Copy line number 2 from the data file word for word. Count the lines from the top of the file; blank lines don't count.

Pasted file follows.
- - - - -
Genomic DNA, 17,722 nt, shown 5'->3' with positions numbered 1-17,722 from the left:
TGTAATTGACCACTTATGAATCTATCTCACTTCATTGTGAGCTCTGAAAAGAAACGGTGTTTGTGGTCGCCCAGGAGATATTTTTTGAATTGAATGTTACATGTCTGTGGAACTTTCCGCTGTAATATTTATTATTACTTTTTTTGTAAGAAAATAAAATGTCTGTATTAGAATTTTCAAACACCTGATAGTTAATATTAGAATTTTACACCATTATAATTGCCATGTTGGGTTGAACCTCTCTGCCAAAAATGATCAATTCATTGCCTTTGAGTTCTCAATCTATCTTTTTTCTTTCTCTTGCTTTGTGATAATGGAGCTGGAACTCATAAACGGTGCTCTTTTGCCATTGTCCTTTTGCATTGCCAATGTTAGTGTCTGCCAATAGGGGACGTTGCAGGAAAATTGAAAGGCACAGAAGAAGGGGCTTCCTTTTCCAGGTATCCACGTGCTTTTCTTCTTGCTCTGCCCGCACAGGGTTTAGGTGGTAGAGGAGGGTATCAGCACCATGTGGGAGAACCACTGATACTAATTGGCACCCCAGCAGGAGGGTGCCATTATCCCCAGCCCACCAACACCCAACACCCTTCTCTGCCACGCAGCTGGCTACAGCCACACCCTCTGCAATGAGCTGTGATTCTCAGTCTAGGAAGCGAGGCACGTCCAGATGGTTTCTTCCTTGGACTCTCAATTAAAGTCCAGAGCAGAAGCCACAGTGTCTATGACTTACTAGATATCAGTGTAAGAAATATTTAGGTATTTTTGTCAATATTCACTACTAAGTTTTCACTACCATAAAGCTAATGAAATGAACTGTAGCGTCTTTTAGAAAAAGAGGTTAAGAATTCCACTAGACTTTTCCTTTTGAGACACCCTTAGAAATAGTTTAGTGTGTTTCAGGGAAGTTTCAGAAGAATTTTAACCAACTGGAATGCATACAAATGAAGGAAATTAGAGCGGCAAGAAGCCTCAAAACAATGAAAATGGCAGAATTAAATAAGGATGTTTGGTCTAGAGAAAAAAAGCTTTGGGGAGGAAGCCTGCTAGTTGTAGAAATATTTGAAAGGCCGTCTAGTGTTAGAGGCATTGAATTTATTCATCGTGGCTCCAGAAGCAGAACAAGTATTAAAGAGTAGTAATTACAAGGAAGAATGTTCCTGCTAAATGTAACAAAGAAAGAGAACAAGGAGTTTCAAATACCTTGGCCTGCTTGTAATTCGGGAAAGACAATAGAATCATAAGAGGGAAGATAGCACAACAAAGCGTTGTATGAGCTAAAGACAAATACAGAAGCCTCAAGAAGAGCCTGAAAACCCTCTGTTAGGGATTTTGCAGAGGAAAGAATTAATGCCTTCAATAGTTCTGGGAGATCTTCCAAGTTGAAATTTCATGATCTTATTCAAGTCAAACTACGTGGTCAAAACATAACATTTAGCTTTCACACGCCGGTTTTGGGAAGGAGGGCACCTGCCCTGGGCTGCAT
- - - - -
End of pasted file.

TGTAATTGACCACTTATGAATCTATCTCACTTCATTGTGAGCTCTGAAAAGAAACGGTGTTTGTGGTCGCCCAGGAGATATTTTTTGAATTGAATGTTACATGTCTGTGGAACTTTCCGCTGTAATATTTATTATTACTTTTTTTGTAAGAAAATAAAATGTCTGTATTAGAATTTTCAAACACCTGATAGTTAATATTAGAATTTTACACCATTATAATTGCCATGTTGGGTTGAACCTCTCTGCCAAAAATGATCAATTCATTGCCTTTGAGTTCTCAATCTATCTTTTTTCTTTCTCTTGCTTTGTGATAATGGAGCTGGAACTCATAAACGGTGCTCTTTTGCCATTGTCCTTTTGCATTGCCAATGTTAGTGTCTGCCAATAGGGGACGTTGCAGGAAAATTGAAAGGCACAGAAGAAGGGGCTTCCTTTTCCAGGTATCCACGTGCTTTTCTTCTTGCTCTGCCCGCACAGGGTTTAGGTGGTAGAGGAGGGTATCAGCACCATGTGGGAGAACCACTGATACTAATTGGCACCCCAGCAGGAGGGTGCCATTATCCCCAGCCCACCAACACCCAACACCCTTCTCTGCCACGCAGCTGGCTACAGCCACACCCTCTGCAATGAGCTGTGATTCTCAGTCTAGGAAGCGAGGCACGTCCAGATGGTTTCTTCCTTGGACTCTCAATTAAAGTCCAGAGCAGAAGCCACAGTGTCTATGACTTACTAGATATCAGTGTAAGAAATATTTAGGTATTTTTGTCAATATTCACTACTAAGTTTTCACTACCATAAAGCTAATGAAATGAACTGTAGCGTCTTTTAGAAAAAGAGGTTAAGAATTCCACTAGACTTTTCCTTTTGAGACACCCTTAGAAATAGTTTAGTGTGTTTCAGGGAAGTTTCAGAAGAATTTTAACCAACTGGAATGCATACAAATGAAGGAAATTAGAGCGGCAAGAAGCCTCAAAACAATGAAAATGGCAGAATTAAATAAGGATGTTTGGTCTAGAGAAAAAAAGCTTTGGGGAGGAAGCCTGCTAGTTGTAGAAATATTTGAAAGGCCGTCTAGTGTTAGAGGCATTGAATTTATTCATCGTGGCTCCAGAAGCAGAACAAGTATTAAAGAGTAGTAATTACAAGGAAGAATGTTCCTGCTAAATGTAACAAAGAAAGAGAACAAGGAGTTTCAAATACCTTGGCCTGCTTGTAATTCGGGAAAGACAATAGAATCATAAGAGGGAAGATAGCACAACAAAGCGTTGTATGAGCTAAAGACAAATACAGAAGCCTCAAGAAGAGCCTGAAAACCCTCTGTTAGGGATTTTGCAGAGGAAAGAATTAATGCCTTCAATAGTTCTGGGAGATCTTCCAAGTTGAAATTTCATGATCTTATTCAAGTCAAACTACGTGGTCAAAACATAACATTTAGCTTTCACACGCCGGTTTTGGGAAGGAGGGCACCTGCCCTGGGCTGCAT